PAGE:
Chanel Fall 2011: A Grunge Moment

Fashionista contributor Long Nguyen is the co-founder/style director of Flaunt. PARIS--It was not the transformation of the massive grounds of the Grand Palais, with black sand, volcanic rocks and remnants of smoke smoldering underneath the long wooden platform, running nearly the entire length of the exhibition hall built in 1900 for the Universal Exposition. It was not the wall-sized images of burnt trees etched onto ceiling-height Styrofoam boards, which made the rectangular hall feel like the inside of a deep crater. And surely it was not the amount of looks that came out, nearly 80, with models traversing the length of the wooden platform from both sides of the rooms when the light bridges were lowered. Instead, the most impressive and outstanding achievement at this morning’s Chanel show occurred when the models came out for the finale stood together with Mr. Karl Lagerfeld in the middle of the platform as the smoke intensified from underneath. Why? Because that moment illuminated how relevant he has made Chanel to the lives of women now. This was also the essence of the couture show in January, where the classic Chanel skirt suits, cleansed of surface decorations, were paired with stretch jeans, thus breaking the formality of a couture look. In this ready-to-wear show, the designer went further to propose easy and elegant clothes without the fussiness of looking like you were wearing, well, Chanel.
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Fashionista contributor Long Nguyen is the co-founder/style director of Flaunt. PARIS--It was not the transformation of the massive grounds of the Grand Palais, with black sand, volcanic rocks and remnants of smoke smoldering underneath the long wooden platform, running nearly the entire length of the exhibition hall built in 1900 for the Universal Exposition. It was not the wall-sized images of burnt trees etched onto ceiling-height Styrofoam boards, which made the rectangular hall feel like the inside of a deep crater. And surely it was not the amount of looks that came out, nearly 80, with models traversing the length of the wooden platform from both sides of the rooms when the light bridges were lowered. Instead, the most impressive and outstanding achievement at this morning’s Chanel show occurred when the models came out for the finale stood together with Mr. Karl Lagerfeld in the middle of the platform as the smoke intensified from underneath. Why? Because that moment illuminated how relevant he has made Chanel to the lives of women now. This was also the essence of the couture show in January, where the classic Chanel skirt suits, cleansed of surface decorations, were paired with stretch jeans, thus breaking the formality of a couture look. In this ready-to-wear show, the designer went further to propose easy and elegant clothes without the fussiness of looking like you were wearing, well, Chanel.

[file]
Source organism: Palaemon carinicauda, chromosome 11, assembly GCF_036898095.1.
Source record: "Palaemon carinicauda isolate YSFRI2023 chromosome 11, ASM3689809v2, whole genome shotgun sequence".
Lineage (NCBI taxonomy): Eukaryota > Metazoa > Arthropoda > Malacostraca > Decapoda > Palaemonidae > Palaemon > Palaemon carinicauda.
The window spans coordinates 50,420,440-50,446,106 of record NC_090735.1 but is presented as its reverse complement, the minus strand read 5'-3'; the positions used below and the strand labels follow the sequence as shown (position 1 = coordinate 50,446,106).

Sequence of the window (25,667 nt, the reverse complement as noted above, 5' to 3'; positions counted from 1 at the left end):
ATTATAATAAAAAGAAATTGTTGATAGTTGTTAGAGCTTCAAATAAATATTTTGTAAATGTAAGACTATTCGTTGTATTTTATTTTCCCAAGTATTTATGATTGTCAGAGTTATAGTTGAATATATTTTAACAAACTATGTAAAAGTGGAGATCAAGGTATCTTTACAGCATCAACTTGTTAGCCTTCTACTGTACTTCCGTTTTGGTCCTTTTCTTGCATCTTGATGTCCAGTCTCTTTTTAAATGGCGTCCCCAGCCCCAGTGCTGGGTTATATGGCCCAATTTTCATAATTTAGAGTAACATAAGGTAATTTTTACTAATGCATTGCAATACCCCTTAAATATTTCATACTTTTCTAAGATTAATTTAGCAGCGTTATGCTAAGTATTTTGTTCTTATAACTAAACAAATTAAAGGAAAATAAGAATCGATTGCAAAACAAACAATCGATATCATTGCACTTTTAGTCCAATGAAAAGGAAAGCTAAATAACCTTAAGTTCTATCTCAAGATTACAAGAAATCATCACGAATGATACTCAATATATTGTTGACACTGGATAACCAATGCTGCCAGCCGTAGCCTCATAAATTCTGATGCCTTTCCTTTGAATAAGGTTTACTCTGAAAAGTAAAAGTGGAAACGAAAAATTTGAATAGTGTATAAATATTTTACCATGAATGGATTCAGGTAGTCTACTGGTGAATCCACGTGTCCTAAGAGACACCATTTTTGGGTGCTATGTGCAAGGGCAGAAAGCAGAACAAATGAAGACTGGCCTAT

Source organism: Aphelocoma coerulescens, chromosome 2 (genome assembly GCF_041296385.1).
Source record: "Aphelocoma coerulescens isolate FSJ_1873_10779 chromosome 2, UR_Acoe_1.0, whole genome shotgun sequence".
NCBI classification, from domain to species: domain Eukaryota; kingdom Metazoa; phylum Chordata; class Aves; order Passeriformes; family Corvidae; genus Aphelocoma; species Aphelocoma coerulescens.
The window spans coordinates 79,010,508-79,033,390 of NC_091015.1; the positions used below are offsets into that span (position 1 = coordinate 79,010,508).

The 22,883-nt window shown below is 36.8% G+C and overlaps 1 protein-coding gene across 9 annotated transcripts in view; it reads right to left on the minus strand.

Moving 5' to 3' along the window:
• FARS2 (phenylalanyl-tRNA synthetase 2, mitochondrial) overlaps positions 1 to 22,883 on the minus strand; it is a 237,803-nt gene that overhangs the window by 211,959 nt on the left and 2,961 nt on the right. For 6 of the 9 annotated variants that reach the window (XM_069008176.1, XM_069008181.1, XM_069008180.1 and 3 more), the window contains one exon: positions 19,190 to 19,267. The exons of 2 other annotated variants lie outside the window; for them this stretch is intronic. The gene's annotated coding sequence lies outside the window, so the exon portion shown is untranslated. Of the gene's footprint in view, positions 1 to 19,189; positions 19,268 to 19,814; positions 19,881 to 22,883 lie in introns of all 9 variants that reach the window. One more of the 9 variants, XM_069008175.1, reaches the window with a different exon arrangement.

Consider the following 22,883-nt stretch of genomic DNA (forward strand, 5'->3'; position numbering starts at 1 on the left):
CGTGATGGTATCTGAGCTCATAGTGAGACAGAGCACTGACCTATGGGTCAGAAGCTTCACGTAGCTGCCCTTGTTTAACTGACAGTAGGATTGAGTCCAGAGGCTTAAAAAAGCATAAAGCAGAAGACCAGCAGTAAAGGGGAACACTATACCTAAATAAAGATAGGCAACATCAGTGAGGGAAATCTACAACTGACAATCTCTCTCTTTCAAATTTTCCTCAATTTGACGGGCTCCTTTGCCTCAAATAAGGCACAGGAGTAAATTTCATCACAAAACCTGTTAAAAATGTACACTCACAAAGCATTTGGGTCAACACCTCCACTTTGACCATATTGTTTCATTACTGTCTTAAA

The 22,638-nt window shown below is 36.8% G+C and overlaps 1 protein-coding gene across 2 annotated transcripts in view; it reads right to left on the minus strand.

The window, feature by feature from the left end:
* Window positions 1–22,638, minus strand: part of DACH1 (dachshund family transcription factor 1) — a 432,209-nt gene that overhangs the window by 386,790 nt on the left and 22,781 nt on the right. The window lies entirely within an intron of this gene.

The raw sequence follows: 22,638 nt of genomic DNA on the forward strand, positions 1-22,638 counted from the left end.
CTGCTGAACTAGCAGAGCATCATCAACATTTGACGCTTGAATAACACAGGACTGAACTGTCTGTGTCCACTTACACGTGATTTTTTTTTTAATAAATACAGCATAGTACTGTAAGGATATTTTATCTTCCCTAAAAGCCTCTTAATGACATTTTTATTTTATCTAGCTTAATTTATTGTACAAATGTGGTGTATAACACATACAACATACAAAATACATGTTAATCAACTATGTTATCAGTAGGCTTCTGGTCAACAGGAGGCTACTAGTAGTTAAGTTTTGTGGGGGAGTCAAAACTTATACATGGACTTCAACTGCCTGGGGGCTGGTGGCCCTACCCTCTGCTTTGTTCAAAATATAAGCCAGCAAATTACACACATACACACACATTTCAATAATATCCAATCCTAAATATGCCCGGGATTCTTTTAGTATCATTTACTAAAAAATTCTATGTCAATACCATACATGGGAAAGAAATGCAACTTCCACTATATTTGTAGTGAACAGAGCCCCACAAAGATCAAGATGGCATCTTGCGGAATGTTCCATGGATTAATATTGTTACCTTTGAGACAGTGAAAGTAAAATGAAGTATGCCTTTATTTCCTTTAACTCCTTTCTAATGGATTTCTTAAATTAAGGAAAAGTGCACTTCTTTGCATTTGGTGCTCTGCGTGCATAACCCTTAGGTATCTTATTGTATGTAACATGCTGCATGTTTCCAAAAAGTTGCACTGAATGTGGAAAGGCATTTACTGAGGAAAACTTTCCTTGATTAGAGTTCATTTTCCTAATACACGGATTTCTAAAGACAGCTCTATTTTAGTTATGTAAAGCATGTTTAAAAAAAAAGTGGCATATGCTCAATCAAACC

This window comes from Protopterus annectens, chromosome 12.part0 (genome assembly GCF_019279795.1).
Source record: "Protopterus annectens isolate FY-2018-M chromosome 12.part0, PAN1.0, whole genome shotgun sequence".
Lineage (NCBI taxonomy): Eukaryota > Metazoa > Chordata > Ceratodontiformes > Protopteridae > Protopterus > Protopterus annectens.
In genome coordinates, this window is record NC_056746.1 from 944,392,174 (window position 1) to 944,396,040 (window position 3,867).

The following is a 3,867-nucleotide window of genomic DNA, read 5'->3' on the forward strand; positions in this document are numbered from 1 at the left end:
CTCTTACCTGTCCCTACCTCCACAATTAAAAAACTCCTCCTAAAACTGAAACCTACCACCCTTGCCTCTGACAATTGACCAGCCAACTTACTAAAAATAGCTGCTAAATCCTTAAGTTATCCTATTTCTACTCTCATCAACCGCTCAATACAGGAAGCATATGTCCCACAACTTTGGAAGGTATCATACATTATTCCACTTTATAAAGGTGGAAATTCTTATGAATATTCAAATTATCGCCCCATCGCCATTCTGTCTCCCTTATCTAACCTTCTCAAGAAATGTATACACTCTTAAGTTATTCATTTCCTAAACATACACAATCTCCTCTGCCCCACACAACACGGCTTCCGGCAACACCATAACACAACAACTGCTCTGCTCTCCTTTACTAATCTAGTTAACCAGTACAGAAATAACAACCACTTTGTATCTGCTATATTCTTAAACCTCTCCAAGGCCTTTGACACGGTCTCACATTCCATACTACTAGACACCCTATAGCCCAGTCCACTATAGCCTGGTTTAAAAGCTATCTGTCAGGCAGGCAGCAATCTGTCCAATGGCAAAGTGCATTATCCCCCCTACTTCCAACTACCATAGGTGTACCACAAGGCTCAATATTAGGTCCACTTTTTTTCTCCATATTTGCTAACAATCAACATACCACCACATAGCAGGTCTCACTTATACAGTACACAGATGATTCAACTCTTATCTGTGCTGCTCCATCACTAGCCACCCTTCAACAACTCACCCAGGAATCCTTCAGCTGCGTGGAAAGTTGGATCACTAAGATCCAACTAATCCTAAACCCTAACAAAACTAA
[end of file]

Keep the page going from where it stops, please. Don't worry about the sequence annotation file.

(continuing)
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Fashionista contributor Long Nguyen is the co-founder/style director of Flaunt.

PARIS--It was not the transformation of the massive grounds of the Grand Palais, with black sand, volcanic rocks and remnants of smoke smoldering underneath the long wooden platform, running nearly the entire length of the exhibition hall built in 1900 for the Universal Exposition. It was not the wall-sized images of burnt trees etched onto ceiling-height Styrofoam boards, which made the rectangular hall feel like the inside of a deep crater. And surely it was not the amount of looks that came out, nearly 80, with models traversing the length of the wooden platform from both sides of the rooms when the light bridges were lowered.